Another Digit reader (and another Anurag) is Anurag Patel, an IT Professional from Mumbai, who has an always-on connection. "I feel like my bandwidth is being wasted if I am not doing something with it. I recently upgraded my Ubuntu installation, which took almost two days. When I am not doing anything like that, I spend time on YouTube.com, or look for developer documentation. I also waste a lot of bandwidth downloading from RapidShare.de, from links that other Digit readers on Yahoo! Messenger keep providing-even though most of them are useless for me, because I'm on Linux." For those of you who don't know about it, RapidShare has become a popular place for people to share almost any sort of file with their friends.

Another popular way of using bandwidth is Internet radio, especially from within programs such as Yahoo! Messenger or Winamp. A Digit reader from Delhi, a college student who asked not to be named, uses Winamp for streaming video. "Since I have a computer that my sister and father also use, I cannot really use my broadband to download the things I want, because they might find it on the hard drive. Instead, I use Winamp's Internet TV Library, which has everything from music videos to porn. I also visit adult sites that offer free streaming video."

"A 256 Kbps unlimited connection is fun. I got this
connection four months ago and have already
downloaded about 37 GB"
Anurag Bhateja,

Downloading Software
Most of the people we spoke to were frequent visitors to sites such as ZDNetIndia.com, Download. com and Softpedia.com. And most of them didn't even feel the need for software, and didn't have any task they needed to accomplish-they just wanted to know what's out there.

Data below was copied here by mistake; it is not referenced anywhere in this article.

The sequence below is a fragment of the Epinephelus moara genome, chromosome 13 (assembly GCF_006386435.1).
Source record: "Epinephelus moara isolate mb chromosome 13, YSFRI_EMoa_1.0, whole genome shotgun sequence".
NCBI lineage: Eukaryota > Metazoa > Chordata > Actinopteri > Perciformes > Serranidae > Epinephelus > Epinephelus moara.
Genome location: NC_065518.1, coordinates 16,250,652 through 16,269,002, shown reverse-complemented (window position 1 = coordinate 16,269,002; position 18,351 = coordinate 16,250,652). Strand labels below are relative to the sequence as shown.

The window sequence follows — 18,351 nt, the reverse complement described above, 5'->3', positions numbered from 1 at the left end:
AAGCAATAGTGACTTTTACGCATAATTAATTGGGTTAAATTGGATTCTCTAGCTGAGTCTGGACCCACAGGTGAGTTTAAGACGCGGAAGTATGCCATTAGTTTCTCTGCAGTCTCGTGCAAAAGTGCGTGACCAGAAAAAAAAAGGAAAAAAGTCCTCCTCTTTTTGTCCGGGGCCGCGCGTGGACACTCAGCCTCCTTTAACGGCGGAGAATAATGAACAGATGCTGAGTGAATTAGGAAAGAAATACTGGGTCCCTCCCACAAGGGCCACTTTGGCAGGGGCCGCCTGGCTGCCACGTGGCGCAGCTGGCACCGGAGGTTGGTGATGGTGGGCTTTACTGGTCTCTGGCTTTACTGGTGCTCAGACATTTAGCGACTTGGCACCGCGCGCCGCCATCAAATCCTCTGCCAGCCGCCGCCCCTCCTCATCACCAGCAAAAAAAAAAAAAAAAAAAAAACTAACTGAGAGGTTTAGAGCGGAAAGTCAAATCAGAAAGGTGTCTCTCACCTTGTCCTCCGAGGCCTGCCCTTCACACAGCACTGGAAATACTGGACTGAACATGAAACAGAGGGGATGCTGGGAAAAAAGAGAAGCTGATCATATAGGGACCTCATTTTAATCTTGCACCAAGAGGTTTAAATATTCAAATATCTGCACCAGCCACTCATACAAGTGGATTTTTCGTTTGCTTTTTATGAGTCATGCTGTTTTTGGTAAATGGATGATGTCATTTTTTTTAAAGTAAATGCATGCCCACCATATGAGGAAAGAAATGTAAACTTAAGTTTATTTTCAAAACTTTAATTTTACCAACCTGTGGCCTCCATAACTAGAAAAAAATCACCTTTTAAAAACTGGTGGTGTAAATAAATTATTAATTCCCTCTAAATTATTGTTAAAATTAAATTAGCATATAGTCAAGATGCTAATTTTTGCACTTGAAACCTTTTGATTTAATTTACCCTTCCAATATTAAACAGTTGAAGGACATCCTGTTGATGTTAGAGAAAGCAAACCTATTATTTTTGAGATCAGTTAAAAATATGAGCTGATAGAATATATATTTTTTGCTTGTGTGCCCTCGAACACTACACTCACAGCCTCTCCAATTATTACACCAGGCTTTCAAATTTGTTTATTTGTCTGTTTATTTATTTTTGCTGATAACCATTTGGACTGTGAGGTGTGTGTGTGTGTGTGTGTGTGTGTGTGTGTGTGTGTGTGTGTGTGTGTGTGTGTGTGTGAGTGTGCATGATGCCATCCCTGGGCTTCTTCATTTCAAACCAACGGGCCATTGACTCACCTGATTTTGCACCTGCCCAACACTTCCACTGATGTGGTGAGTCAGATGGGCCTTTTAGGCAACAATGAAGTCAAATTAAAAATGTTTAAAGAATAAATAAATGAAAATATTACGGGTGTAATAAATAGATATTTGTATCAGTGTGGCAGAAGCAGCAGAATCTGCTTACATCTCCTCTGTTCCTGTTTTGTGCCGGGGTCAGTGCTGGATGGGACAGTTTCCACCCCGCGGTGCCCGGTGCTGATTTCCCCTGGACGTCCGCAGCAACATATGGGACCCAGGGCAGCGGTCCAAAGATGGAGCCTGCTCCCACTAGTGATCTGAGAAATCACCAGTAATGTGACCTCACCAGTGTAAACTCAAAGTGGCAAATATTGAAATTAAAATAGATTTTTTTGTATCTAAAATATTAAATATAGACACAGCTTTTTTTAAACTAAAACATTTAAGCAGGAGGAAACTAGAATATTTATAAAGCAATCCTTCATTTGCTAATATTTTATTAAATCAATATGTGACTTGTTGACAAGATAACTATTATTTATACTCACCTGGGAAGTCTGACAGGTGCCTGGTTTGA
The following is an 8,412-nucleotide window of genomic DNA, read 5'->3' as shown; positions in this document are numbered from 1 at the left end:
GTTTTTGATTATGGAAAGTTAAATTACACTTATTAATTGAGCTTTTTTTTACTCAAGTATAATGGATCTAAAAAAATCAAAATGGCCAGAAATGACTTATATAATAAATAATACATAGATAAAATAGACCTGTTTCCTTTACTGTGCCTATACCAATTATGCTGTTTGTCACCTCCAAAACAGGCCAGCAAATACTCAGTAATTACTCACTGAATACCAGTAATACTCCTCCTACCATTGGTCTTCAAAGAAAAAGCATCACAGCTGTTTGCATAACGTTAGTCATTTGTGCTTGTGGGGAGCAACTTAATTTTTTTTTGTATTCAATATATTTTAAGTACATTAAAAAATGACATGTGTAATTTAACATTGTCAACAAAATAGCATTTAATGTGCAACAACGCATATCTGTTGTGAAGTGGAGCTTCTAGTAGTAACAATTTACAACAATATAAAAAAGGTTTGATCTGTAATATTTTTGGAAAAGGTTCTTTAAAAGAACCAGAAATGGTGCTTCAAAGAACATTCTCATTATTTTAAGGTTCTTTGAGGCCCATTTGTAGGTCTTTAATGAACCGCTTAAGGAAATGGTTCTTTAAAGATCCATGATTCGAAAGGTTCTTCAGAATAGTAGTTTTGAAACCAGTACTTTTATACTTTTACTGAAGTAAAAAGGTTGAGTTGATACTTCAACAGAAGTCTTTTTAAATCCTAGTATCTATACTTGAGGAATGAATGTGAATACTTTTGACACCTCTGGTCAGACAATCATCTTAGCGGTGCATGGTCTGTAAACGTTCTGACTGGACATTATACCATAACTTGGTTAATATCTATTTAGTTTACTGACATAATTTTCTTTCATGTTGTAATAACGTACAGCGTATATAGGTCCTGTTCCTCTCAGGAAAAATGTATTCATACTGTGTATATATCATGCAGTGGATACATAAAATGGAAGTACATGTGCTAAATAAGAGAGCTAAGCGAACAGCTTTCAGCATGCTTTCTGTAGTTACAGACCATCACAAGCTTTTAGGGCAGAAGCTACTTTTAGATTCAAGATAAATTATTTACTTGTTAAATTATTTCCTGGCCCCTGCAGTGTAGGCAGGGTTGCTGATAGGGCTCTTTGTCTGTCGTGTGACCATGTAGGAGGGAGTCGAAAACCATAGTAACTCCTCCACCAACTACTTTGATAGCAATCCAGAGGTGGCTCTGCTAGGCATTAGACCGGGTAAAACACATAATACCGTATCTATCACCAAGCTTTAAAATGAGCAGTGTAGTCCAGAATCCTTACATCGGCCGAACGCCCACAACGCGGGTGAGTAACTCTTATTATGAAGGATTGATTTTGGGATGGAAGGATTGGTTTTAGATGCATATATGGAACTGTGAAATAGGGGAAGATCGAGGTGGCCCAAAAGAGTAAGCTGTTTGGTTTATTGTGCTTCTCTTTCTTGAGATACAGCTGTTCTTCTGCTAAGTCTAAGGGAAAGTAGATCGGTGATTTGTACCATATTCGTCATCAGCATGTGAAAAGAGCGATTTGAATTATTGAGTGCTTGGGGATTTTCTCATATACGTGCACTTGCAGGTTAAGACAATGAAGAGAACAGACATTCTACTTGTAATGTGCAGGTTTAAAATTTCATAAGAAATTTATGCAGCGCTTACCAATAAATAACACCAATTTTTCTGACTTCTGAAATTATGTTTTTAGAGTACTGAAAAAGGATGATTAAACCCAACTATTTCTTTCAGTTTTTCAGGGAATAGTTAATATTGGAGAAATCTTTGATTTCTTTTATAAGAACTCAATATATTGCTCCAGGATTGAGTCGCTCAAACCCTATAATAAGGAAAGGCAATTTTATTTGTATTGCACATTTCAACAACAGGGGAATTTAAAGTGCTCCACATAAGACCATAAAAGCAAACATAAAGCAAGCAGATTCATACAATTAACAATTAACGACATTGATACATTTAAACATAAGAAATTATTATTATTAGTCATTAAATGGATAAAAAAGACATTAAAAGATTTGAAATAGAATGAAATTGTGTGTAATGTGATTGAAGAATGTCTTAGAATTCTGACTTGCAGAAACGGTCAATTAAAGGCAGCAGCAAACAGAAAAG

"I've downloaded about 30 GB of multimedia-related software in the past four months-just to try them out," says Anurag Bhateja. And he's not unique in any way: most people are doing exactly the same with their broadband pipes.

"I didn't even know there was software that could automatically sort my music collection for me until I saw the category on Download.com. I downloaded about five of them, tried them all, chose the best one and then promptly found a crack for it-an evening well spent online," says the student from Delhi who was quoted earlier-rather cheekily, I might add!

Using World Mapping
Google Earth, Google Moon, and WikiMapia (www.wikimapia.com) seem to be the most popular choices for people who dabble in online mapping. A lot of the people I spoke to spend at least an hour a week on Google Earth and WikiMapia, adding places they know to the community Web. Though it's absolutely pointless for most of us, it still seems fun for some people to put their homes on a world map!

Clogging The Pipes
As you can see, there are many different ways in which people use (read waste) bandwidth and time online. Some of these are actually good, because we can learn from them-and I don't mean the porn!

From my little survey, which was only conducted with a little under a hundred people I know online or from the Digit Forum (https:// www.thinkdigit.com/forum), I found that a lot of people do their downloading at work, where most people have broadband access. They then burn CDs/DVDs, or transfer the data to external hard drives or USB drives to take home. This may become cause for concern to employers, because a lot of people seem to be using company-provided bandwidth for some very illegal uses-but that's another discussion for another time.

At least some people I spoke to seemed to have found constructive ways in which to utilise bandwidth, such as downloading and then learning how to use new software. A few even believe that bandwidth should be conserved…

I'll leave you with a quote from a call centre manager in Mumbai: "Sure, I download pornography and warez, but only what I need and when I need it. I'm against this whole 'leech every last Kbps you can' thing. If everyone only used what they needed, there'd be more to go around, and bandwidth would be cheaper!

"We save water, we don't waste food, and we suffer in the heat to conserve energy-why can't we conserve bandwidth the same way? After all, what's more scarce in India than bandwidth?"

Now that's food for thought!